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I have a POA for my mom, but she recently got agressive toward me and paranoid when I asked her to see a doctor to be sure she was safe to continue driving. She recently closed the account I'd set up with all her auto-pay household bills. When she closed her account, she neglected to notify SSA, and I assume the direct deposit did not occur. She's told other family members that she's destitute, and that I have control of all her money. I don't. I don't want to inhibit anything that she has set up, but at this point, I cannot get much information on what she has or has not paid, and I cannot get my relatives to get her to see a doctor. My ultimate concern is that I would very much like her to remain in this independent care facility for as long as possible, as she doesn't have enough money to cover a long stay in assisted care. Is this enough of a reason to initiate conservatorship, and how can I do this without an attorney?

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You should likely see an elder law attorney soon and see what should be done. You are right to be on top of this.
Carol
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I did take your advice some time ago - the elder law attorney had this advice. 1) The law is very black and white on this issue - they don't care if the person is incompetent 98% of the time ... the real test is whether or not they are rational or competent right now, at this moment. If they are deemed competent, and they do not wish you to be their conservator, the court will abide by that. The other options are to request a court-appointed conservator (they get paid - I don't). 2) If the conservatorship is contested, I would be required to pay all legal fees out of my own pocket - only if I win am I able to request that her trust reimburse me. And 3) Once I am appointed as a conservator, I become legally liable for my mom's debts.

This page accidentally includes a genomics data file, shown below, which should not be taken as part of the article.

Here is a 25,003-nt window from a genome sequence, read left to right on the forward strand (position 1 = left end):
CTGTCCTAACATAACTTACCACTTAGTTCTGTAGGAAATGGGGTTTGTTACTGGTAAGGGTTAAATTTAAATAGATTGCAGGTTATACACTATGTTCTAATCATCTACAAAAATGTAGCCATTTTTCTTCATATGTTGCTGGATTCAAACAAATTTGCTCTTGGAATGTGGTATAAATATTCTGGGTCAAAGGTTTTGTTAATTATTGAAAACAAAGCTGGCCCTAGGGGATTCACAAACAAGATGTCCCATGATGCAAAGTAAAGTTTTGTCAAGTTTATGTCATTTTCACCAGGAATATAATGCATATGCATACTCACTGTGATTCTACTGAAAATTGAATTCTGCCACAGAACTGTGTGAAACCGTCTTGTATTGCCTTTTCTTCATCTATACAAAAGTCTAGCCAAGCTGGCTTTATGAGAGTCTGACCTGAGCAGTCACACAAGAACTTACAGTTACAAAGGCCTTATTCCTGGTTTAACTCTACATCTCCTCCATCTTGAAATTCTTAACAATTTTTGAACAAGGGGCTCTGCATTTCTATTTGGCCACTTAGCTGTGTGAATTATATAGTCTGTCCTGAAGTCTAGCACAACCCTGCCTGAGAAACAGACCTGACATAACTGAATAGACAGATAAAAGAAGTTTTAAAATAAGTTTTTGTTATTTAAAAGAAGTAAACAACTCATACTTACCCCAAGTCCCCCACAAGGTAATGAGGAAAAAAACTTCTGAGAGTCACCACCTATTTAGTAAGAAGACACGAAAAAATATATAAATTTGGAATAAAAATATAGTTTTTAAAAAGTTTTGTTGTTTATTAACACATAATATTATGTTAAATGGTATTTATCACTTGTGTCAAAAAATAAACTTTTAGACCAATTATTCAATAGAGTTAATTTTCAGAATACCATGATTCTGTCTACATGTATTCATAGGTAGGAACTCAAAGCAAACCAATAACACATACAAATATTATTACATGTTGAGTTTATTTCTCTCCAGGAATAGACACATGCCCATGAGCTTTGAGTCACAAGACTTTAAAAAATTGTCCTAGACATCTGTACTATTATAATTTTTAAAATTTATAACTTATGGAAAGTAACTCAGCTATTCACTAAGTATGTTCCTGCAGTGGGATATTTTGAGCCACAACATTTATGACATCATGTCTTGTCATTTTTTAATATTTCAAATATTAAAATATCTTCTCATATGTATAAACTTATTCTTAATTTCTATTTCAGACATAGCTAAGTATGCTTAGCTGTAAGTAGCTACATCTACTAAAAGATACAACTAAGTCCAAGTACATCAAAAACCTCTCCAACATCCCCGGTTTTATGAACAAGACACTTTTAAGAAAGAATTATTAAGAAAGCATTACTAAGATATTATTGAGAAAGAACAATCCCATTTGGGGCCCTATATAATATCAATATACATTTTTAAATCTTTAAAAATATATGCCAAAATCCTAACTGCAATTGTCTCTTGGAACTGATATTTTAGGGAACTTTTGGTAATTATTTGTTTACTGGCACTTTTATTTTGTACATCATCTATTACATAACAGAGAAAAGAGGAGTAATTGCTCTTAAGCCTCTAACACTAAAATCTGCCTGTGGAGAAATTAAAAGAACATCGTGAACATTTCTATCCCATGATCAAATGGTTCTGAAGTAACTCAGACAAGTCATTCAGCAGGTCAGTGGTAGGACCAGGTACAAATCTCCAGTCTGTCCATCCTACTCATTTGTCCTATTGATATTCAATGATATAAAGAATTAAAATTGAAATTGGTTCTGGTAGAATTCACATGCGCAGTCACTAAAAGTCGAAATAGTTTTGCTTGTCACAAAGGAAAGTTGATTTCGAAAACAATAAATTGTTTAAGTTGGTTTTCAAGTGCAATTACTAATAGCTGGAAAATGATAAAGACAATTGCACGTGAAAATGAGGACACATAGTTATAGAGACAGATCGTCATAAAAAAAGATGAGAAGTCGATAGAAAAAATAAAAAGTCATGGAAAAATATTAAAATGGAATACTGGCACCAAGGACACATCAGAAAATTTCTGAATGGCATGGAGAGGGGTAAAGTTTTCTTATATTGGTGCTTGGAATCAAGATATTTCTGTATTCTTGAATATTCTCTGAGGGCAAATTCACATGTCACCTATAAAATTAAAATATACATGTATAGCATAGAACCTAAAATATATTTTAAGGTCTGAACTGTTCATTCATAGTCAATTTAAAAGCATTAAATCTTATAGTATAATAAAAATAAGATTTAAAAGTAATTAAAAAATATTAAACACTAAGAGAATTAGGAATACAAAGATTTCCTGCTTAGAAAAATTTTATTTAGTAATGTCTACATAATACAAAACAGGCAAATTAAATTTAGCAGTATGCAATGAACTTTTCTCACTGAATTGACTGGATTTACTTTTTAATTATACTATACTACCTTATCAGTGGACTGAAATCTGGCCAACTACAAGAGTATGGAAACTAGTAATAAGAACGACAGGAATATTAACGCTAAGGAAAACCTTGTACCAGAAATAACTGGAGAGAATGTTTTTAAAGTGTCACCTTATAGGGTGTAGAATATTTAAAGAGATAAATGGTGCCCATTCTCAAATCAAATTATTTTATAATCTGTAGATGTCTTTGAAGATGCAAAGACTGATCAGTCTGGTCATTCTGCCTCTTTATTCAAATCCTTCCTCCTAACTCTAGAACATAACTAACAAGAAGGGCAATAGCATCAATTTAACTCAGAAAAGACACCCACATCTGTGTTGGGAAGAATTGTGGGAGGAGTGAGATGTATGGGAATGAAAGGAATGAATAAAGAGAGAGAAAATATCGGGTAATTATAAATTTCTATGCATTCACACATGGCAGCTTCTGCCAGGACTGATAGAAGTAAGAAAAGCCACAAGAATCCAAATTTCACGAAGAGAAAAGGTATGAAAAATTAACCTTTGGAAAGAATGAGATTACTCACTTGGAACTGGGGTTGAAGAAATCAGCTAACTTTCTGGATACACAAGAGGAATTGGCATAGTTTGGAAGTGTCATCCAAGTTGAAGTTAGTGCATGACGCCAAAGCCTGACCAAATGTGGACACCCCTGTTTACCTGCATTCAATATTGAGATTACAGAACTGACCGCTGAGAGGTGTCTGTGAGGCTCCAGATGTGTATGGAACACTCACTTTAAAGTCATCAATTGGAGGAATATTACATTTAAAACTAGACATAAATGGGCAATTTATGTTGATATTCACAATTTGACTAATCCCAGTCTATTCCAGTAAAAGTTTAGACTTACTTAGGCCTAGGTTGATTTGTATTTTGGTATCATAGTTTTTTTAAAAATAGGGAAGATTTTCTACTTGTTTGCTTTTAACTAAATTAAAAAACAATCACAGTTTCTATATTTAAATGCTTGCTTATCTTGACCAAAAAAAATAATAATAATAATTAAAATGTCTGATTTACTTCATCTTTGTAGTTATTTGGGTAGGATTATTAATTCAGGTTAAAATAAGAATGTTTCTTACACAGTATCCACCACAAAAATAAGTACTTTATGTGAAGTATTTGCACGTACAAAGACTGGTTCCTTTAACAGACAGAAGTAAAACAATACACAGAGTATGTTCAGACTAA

The attorney was nice enough to review the case and determine that it would be difficult to win. They advised that they only thing I need to do to not be her POA was to simply stop acting on her behalf. They also pointed out that there are laws which the banks and creditors are required to honor (most of them don't) with regards to POA's.

My mom has recently moved in with my brother - he apparently convinced her to move in with him last month - and now he's rather sorry he did. He's under a lot of stress, and thinks he can move her into her own place, allow her to buy a trailer in a retirement Mobile Home park, and that she will be fine there. He's convinced her to do this, and doesn't want to consider what will happen in six months, when she wants to move again. It's not the best solution, but at least he's participating. I cannot do more at this stage, It grieves me to admit it - but I'm not part of the solution anymore. Let him realize how difficult the road ahead will be ... then maybe we'll have some common ground.
~FyreFly
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